My eldest daughter once described my wardrobe as being composed of “earth tones” and my sartorial splendor being that of an “aging preppy.”
Over the years, my attire has evolved to the point that comfort wins out over couture. So it follows that in winter, in addition to the de rigueur khaki slacks or loose-fitting jeans, I favor sweaters that hide (or at least disguise) the paunch that no number of sit-ups can erase (so I have quit trying). Summer brings colorful tropical shirts that accomplish the same cover-up, and shorts.
I don’t know when it happened, but some trendsetter some years back sold a gullible public on the idea that shorts did not have to be short.
At least on men.
Women, bless their independent hearts and lovely legs, continued to keep their shorts well above the knee, but men, out of some misplaced sense of fashion, let the hem of their garments drop lower and lower until what they passed off as shorts were in reality something akin to culottes, or what we used to call “pedal pushers” or “clam diggers.” Knees and thighs disappeared beneath the fabric.
I hated them.
Not so much because they covered legs that were becoming less attractive as the years passed, but because they did not pass the comfort test that I had applied to other fashion decisions. They were pants. I wanted shorts.
So, as summer approached, I would high-ho down to the local cheap clothing store, purchase a few pair of what they were passing off as shorts (khaki with elastic waist), and bring them home for my lovely and talented wife to cut off to the length I desired.
Although I occasionally felt stares of reproach from the haute-couture set when I ventured into the places they roamed, the people with whom I associated accepted deviation from the norm as yet another of the eccentricities I seemed to reveal on a regular basis.
Then it happened.
Last summer, my son, the scion of the family, appeared in shorts cut well above the knee.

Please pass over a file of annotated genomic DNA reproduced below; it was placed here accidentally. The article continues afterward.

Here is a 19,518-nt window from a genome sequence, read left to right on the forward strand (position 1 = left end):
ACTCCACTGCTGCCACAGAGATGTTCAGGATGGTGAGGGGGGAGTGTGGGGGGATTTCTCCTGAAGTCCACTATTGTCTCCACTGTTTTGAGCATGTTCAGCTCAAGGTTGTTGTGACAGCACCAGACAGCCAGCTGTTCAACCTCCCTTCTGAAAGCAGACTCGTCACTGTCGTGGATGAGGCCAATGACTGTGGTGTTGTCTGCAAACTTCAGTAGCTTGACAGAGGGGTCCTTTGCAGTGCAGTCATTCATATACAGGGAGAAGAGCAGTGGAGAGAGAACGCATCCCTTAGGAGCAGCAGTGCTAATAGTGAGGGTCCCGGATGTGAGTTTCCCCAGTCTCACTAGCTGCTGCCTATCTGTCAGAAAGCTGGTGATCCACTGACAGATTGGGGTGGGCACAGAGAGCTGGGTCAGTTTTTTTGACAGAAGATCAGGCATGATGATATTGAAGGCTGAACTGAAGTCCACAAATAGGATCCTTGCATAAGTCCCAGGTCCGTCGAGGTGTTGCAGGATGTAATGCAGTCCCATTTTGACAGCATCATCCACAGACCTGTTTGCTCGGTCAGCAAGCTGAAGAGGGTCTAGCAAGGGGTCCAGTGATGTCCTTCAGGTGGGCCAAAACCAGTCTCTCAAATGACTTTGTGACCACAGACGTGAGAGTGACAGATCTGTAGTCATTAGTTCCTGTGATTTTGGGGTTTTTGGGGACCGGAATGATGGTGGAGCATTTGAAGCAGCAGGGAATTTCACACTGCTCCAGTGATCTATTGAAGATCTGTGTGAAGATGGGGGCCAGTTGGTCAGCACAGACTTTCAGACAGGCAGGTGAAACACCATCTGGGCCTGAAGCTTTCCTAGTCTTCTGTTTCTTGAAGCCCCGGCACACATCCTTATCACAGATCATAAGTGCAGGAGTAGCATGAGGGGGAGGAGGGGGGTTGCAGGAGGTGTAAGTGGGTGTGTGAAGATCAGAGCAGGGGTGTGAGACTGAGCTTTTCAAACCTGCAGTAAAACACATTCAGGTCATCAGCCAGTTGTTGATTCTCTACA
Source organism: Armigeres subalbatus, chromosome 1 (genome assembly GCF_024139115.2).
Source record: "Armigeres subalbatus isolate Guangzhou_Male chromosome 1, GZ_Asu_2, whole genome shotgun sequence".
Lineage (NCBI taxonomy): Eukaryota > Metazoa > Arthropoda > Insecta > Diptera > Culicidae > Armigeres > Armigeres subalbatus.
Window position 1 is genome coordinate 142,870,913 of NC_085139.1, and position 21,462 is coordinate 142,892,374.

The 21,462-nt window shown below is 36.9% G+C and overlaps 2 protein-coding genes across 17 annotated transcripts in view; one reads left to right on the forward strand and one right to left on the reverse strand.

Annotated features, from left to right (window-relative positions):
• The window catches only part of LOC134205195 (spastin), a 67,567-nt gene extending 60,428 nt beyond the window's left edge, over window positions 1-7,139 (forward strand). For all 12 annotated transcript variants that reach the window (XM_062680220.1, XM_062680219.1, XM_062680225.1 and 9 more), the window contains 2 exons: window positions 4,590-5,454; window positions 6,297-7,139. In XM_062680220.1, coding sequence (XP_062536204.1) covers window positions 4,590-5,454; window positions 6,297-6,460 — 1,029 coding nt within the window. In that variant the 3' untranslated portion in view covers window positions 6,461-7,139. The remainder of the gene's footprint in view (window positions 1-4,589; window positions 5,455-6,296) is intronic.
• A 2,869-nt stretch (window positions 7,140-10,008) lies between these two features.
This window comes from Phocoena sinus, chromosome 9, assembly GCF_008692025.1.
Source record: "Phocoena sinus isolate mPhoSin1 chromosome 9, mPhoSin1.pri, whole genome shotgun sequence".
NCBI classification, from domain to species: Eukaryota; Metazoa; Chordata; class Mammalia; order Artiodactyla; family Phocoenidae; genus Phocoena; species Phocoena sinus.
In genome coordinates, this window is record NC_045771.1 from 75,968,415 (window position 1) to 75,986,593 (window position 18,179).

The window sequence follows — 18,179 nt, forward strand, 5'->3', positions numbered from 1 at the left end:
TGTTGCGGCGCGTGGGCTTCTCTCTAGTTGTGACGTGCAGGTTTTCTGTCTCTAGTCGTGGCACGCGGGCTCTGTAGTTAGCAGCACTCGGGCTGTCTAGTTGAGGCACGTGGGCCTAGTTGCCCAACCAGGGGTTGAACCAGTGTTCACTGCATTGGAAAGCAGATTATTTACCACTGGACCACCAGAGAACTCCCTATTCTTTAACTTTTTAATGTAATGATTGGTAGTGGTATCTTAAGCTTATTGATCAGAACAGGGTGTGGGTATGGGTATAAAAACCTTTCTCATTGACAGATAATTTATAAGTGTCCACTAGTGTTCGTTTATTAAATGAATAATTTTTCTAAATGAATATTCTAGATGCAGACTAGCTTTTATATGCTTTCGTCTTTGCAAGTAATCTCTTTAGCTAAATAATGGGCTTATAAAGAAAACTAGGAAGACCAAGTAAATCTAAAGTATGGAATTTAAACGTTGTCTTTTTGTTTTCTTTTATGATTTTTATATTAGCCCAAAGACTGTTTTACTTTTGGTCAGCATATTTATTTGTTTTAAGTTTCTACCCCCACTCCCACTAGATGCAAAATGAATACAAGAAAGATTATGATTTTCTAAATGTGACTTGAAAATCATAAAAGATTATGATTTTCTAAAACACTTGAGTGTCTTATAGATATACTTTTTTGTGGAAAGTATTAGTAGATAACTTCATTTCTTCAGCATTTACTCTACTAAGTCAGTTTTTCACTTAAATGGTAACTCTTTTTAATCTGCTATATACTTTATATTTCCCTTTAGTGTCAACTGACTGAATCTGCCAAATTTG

It seems that at the great SEC school he attends, young men of fashion (of which he be one) were rejecting the longer shorts as a style out of style.
Over the summer, my boy took a good-natured ribbing from the long-shorts guys at the bike shop where he worked, but he held his ground, fashion-wise.
Then, as summer began to fade, there came confirmation of his fashion intransigence — “Chubbies,” shorts that are actually short.
I cannot say with any certainty just when I became aware of “Chubbies,” but when I did, I also realized that, to me at least, “Chubbies” will be a product that business professors will use in their courses for years to come.
“Chubbies” is a bit of marketing genius.
First, the name — like “Smuckers,” what they are selling has to be good.
Then there is the customer — young men in their late teens and early 20s who like to conform by not conforming and who have decent legs to show off.
Then the motto/slogan — “Sky’s Out, Thighs Out.”
Then the pitch.
Declaring “Chubbies” to be “the most radical shorts known to mankind,” the company celebrates the joy of being young and fit (size 36 is as big as they go), colorful (bright hues, some never found in nature), patriotic (“damn right they are manufactured in the good ol’ US of A), and socially active (as in “frat culture”).
Order online (the modern way to shop) and when the package is delivered, the purchaser finds with the product a card announcing “THE WEEKEND HAS ARRIVED,” followed by a list advising how to break your “Chubbies” in:
“Pour a beer in celebration” — see “frat culture” above.
“Perform 10-20 power-lunge squats to get them thighs ablazin’” — not written by an English major but …
“Take a stroll around the block … high step when you encounter a group of women” — ah, youthful ambition.
“Get the digits of four of the 15 women who have spontaneously started following behind you” — Only four? Youthful optimism tempered with restraint.
“Head home for 10-20 more power-lunge squats” — what the following women do is left to the imagination.
“Boom. You are ready to rock.”
Now, I know what you are thinking. How can a company survive selling a single product and a seasonal one at that?
Well, “Chubbies” has the answer.
Shortly after the election, “Chubbies” purchasers received an e-mail message — you ordered online, remember, so they have your address. It contained a letter from the “Chubster Nation” to President Barack Obama asking him to step up and do what needs to be done so Chubbies can be worn year round — “abolish winter.”
Now on to the “fiscal cliff.”
Harvey H. (“Hardy”) Jackson is Eminent Scholar in History at Jacksonville State University and an editorial writer and columnist for The Star. Email: firstname.lastname@example.org.